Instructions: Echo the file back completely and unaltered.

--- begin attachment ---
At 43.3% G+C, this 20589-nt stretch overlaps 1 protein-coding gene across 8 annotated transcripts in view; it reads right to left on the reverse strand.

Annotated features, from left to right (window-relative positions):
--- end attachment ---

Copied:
At 43.3% G+C, this 20589-nt stretch overlaps 1 protein-coding gene across 8 annotated transcripts in view; it reads right to left on the reverse strand.

Annotated features, from left to right (window-relative positions):